March 19th, 2011 16:15 EST
Tonight's Super Moon Caused By Japan's Earthquake and Tsunami?
"For all you science buffs out there tonight`s Super Moon is supposed to be very super and one of great remembrance. For those who do not know what a Super Moon is the definition means a full or new moon that coincides with a close approach by the Moon to the Earth." (Wikipedia, 2011)
So, in simple terms a Supermoon is just the moon coming or rotating closer to earth in its normal and routing orbit. The original term `Supermoon` in not accepted in the scientific community and is more like a pet name for the true term of `perigee` which refers to either the moon or a satellite being at the closest point to the center of the earth in the moons or satellites normal orbit. When the moon is at its closest point to the earth it will look like a huge white snowball. The moon also does more than just light up the night sky.
It also plays a large part in our oceans and the force it has on tides. When the moon is closer to the earth, it will have a greater and stronger effect on tides which will result in a higher tide in a lot of geographical locations but should not be something out of the ordinary. You may get a little more beach erosion than normal.
A point about Supermoons that is very interesting is in past history some scientists and astrologers have linked Supermoons to natural disasters such as earthquakes and tsunamis. This is very coincidental since we just had the earthquake and tsunami hit Japan last week and now tonight the Supermoon is surfacing.
The hypothesis and supporting evidence to this myth is termed as tenuous which basically means there is really not enough evidence scientifically to support the strong facts if this is really true or not. Another scientific and factual point that may support this myth is another earthquake and tsunami that occurred six years ago.
The huge tsunami and earthquake that hit the Indian Ocean in 2004 was blamed on a Supermoon which occurred two-weeks later after the earthquake and tsunami hit but if you look at the reasoning behind how a Supermoon affects the tides and ocean at the point of being two-weeks out; the Supermoon is at its complete opposite point in the normal orbit so it would be at a greater distance away from earth thus having a lesser effect and influence on the oceans and tides so the gravitational pull from the moon would be at its weakest point.
Scientist continue to study this phenomenon and try to gather more substantial evidence to turn into facts of the myth that Supermoons play an integral part on earthquakes and tsunami. The question to me is was the recent earthquake and tsunami that hit Japan a result of tonight`s Supermoon? To me it very well could have been because this natural disaster happened less than two-weeks ago which means that the Supermoon occurring tonight was less than two-weeks out at the time of the earthquake and tsunami that hit Japan and the moon was not at it furthest point meaning at the weakest gravitational pull, so to me it may have had something to do with the recent natural disaster in Japan.
The problem with this claim according to scientists is that the moon was supposedly at its apogee point furthest away and not at it perigee point or closest point so it probably did not have anything to do with the natural disaster in Japan a real dilemma to be studied and looked at by scientists. I believe it may have had something to do with Japan because science states the moon is at its apogee point two-weeks away from a Supermoon occurring and the disaster that hit Japan and tonight`s Supermoon is not a full two-week period from when the disaster struck Japan which would mean the moon had a more powerful effect on the gravitational pull, of the oceans and tides but of course I am not a scientist.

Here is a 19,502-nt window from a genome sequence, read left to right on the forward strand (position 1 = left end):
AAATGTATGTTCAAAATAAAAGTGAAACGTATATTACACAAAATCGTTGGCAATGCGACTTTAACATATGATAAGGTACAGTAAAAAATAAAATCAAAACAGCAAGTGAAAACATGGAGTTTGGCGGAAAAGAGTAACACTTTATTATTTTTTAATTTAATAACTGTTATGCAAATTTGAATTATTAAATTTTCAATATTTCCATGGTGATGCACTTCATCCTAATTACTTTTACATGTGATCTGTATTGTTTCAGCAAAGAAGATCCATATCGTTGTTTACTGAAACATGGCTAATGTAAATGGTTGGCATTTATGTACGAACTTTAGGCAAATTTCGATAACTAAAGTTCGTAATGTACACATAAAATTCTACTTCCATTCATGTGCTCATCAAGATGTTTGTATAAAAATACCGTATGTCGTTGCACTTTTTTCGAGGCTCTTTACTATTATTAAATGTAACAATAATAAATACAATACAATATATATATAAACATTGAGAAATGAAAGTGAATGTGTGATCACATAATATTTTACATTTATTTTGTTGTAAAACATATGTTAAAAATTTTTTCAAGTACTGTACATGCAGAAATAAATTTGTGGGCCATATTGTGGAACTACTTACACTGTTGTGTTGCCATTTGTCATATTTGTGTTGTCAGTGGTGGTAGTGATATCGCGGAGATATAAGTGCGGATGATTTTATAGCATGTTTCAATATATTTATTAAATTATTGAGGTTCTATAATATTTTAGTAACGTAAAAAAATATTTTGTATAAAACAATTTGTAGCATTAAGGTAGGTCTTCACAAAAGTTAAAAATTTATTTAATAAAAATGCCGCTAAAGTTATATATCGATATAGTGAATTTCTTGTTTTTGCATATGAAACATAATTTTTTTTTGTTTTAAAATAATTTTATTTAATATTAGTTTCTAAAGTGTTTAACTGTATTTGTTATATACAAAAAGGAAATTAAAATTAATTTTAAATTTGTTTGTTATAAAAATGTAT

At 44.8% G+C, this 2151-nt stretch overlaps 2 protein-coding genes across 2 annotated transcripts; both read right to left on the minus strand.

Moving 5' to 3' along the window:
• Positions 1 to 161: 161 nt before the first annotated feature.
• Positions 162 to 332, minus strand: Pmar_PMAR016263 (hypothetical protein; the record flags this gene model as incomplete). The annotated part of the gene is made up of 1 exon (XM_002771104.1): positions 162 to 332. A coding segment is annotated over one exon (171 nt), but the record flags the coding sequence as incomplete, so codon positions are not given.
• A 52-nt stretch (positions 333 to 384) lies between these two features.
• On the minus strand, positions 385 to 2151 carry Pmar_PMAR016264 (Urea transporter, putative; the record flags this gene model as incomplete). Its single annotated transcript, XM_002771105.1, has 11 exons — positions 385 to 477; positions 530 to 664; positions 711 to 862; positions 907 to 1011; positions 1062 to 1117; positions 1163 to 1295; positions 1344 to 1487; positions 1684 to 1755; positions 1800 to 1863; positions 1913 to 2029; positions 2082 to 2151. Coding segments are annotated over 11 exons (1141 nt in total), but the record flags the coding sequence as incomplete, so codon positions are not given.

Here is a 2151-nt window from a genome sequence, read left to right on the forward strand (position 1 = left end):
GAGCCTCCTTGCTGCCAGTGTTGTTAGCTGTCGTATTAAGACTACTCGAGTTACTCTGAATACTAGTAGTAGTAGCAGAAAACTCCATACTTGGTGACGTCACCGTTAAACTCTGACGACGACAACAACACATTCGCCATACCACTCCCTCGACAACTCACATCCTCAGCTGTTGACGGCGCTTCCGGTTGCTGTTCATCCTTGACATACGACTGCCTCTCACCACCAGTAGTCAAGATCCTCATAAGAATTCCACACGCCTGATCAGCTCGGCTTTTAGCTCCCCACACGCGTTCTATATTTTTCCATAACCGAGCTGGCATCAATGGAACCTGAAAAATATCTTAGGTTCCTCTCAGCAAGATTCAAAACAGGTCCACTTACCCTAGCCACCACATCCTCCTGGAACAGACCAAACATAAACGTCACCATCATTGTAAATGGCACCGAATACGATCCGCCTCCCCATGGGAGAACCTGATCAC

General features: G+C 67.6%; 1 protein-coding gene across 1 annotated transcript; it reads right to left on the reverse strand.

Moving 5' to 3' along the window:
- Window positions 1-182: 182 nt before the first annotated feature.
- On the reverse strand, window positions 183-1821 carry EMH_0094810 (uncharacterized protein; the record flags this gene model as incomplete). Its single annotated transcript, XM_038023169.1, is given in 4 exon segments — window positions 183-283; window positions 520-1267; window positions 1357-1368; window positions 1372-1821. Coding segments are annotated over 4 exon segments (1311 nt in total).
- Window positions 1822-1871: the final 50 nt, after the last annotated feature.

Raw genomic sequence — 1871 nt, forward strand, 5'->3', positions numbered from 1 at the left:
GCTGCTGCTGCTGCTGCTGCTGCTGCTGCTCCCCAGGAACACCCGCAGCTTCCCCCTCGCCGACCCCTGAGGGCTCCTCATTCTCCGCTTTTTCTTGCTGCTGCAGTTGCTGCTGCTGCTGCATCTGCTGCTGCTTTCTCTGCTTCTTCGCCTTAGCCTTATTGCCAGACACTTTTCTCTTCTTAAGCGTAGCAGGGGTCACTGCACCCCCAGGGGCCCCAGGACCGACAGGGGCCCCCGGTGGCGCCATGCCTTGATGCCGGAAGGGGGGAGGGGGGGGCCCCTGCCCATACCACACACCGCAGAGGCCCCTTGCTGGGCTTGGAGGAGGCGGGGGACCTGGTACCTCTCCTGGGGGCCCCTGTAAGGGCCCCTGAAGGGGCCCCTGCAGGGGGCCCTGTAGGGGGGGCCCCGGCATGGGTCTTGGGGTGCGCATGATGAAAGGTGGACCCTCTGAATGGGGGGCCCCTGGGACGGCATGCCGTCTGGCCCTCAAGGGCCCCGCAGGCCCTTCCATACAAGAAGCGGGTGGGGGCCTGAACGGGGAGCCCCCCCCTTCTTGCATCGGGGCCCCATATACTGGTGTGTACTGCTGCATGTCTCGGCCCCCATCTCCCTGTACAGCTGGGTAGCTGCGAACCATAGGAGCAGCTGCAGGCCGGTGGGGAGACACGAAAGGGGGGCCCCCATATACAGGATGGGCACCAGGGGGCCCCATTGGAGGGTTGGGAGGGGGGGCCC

Some of the next predictions for Supermoons to occur are on November 16, 2016, January 2, 2018, January 23, 2023, November 25, 2034, and January 13, 2036. Tonight`s Supermoon will be one of great detail and outline but is not expected to be as illuminated as past ones. The last time a Supermoon occurred was in 2008. And at the time that moon hit is full perigee point was actually during daylight hours which means the moon was more below the horizon than full and shiny in the night sky.
"Tonight`s moon is predicted to have the same scenario as the last Supermoon in 2008 and is predicted to be like a Waning Gibbous moon which means a lunar phase or phase of the moon refers to the appearance of the illuminated portion of the Moon as seen by an observer, usually on Earth. The lunar phases vary cyclically as the Moon orbits the Earth, according to the changing relative positions of the Earth, Moon and Sun." (Google definitions, 2011) but don`t feel like you are being cheated; tonight`s Supermoon, although may not be as illuminated and bright as if you decided to stare into a light bulb on a lamp without a shade but should still prove to be one to tell your grand kids about.
When tonight`s Supermoon flows over the horizon as the earth turns on its North and South pole axis like a top spinning sideways, the Supermoon will already be slowing a bit and receding away from earth so this is the reasoning behind why it will not be as illuminated as past Supermoons have been but that`s fine.
So, pull out that lawn furniture, spark up the Bar-B-Que, dust off that NFL football that has been sitting in your attic since the last Super bowl, call some friends over, and have a Supermoon party.
Wikipedia, Supermoon, (www.wikipedia.com) retrieved 2011.
Google definitions, Waning Gibbous Moon, (www.google.com) Retrieved 2011.